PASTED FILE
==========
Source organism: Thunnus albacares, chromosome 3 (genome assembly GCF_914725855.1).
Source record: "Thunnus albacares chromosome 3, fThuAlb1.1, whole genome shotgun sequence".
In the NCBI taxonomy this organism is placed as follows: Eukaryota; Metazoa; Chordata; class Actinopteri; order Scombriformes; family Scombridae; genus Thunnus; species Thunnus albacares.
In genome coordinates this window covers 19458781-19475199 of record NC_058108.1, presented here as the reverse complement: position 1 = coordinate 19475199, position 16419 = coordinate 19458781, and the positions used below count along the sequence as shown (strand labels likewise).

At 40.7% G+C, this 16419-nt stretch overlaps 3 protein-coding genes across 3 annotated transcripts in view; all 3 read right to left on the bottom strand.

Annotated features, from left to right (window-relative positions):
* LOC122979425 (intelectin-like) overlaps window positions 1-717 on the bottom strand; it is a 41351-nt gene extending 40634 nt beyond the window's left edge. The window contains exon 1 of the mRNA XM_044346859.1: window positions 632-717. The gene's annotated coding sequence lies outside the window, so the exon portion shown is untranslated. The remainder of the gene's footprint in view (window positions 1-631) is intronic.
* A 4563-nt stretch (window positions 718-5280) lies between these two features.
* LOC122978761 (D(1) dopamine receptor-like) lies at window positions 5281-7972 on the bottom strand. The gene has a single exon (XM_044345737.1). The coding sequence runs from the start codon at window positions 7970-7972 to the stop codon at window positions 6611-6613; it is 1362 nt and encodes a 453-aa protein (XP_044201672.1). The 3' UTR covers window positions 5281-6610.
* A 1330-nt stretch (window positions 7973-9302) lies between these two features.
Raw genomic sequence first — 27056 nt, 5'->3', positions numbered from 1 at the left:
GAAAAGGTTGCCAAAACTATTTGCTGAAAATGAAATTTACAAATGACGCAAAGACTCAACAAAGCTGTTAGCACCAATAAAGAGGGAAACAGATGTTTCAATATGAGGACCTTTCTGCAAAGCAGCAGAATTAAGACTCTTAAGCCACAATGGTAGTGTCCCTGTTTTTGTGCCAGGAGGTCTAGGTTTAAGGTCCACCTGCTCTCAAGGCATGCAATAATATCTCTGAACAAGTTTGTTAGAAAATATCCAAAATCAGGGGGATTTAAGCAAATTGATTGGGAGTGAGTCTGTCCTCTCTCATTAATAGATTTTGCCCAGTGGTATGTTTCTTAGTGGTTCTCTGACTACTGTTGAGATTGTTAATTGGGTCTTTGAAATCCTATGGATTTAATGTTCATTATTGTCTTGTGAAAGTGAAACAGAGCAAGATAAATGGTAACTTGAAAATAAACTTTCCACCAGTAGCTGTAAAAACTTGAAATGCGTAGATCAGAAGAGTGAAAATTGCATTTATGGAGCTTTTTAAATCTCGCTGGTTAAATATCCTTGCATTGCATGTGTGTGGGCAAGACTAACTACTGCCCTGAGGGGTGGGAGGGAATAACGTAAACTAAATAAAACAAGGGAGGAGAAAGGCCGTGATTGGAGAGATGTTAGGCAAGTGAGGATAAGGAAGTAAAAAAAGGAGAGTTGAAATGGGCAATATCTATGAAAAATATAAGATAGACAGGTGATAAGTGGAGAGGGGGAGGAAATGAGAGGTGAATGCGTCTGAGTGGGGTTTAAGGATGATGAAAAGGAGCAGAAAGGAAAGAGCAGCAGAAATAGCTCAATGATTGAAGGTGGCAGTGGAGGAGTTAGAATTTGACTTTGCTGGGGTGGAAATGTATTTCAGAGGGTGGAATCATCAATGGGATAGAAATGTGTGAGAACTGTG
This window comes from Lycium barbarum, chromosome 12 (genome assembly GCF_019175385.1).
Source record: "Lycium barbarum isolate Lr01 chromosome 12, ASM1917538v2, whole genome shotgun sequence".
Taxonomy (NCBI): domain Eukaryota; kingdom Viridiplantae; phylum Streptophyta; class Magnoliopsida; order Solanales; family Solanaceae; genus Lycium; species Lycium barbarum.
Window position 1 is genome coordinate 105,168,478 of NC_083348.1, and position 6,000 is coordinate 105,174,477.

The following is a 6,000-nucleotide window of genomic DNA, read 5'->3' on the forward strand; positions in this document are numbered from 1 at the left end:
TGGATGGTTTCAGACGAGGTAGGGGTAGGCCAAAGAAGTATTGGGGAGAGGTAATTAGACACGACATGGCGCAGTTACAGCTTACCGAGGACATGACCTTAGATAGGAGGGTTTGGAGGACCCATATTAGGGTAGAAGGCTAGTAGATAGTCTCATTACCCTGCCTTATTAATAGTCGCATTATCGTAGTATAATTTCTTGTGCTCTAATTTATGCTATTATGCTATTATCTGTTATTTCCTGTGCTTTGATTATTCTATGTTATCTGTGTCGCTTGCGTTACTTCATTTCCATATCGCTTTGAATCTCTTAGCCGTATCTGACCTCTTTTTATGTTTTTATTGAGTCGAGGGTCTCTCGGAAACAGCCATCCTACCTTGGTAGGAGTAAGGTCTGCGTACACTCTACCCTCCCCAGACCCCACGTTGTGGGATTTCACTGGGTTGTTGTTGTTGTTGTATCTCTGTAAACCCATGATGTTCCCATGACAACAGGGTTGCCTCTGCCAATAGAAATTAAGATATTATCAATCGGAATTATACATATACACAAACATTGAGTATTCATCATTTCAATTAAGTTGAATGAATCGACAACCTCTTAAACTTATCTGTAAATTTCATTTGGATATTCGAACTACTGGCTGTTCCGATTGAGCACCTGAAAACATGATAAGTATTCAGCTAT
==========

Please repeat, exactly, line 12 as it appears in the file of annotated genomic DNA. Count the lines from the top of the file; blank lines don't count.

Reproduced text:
GAAAAGGTTGCCAAAACTATTTGCTGAAAATGAAATTTACAAATGACGCAAAGACTCAACAAAGCTGTTAGCACCAATAAAGAGGGAAACAGATGTTTCAATATGAGGACCTTTCTGCAAAGCAGCAGAATTAAGACTCTTAAGCCACAATGGTAGTGTCCCTGTTTTTGTGCCAGGAGGTCTAGGTTTAAGGTCCACCTGCTCTCAAGGCATGCAATAATATCTCTGAACAAGTTTGTTAGAAAATATCCAAAATCAGGGGGATTTAAGCAAATTGATTGGGAGTGAGTCTGTCCTCTCTCATTAATAGATTTTGCCCAGTGGTATGTTTCTTAGTGGTTCTCTGACTACTGTTGAGATTGTTAATTGGGTCTTTGAAATCCTATGGATTTAATGTTCATTATTGTCTTGTGAAAGTGAAACAGAGCAAGATAAATGGTAACTTGAAAATAAACTTTCCACCAGTAGCTGTAAAAACTTGAAATGCGTAGATCAGAAGAGTGAAAATTGCATTTATGGAGCTTTTTAAATCTCGCTGGTTAAATATCCTTGCATTGCATGTGTGTGGGCAAGACTAACTACTGCCCTGAGGGGTGGGAGGGAATAACGTAAACTAAATAAAACAAGGGAGGAGAAAGGCCGTGATTGGAGAGATGTTAGGCAAGTGAGGATAAGGAAGTAAAAAAAGGAGAGTTGAAATGGGCAATATCTATGAAAAATATAAGATAGACAGGTGATAAGTGGAGAGGGGGAGGAAATGAGAGGTGAATGCGTCTGAGTGGGGTTTAAGGATGATGAAAAGGAGCAGAAAGGAAAGAGCAGCAGAAATAGCTCAATGATTGAAGGTGGCAGTGGAGGAGTTAGAATTTGACTTTGCTGGGGTGGAAATGTATTTCAGAGGGTGGAATCATCAATGGGATAGAAATGTGTGAGAACTGTG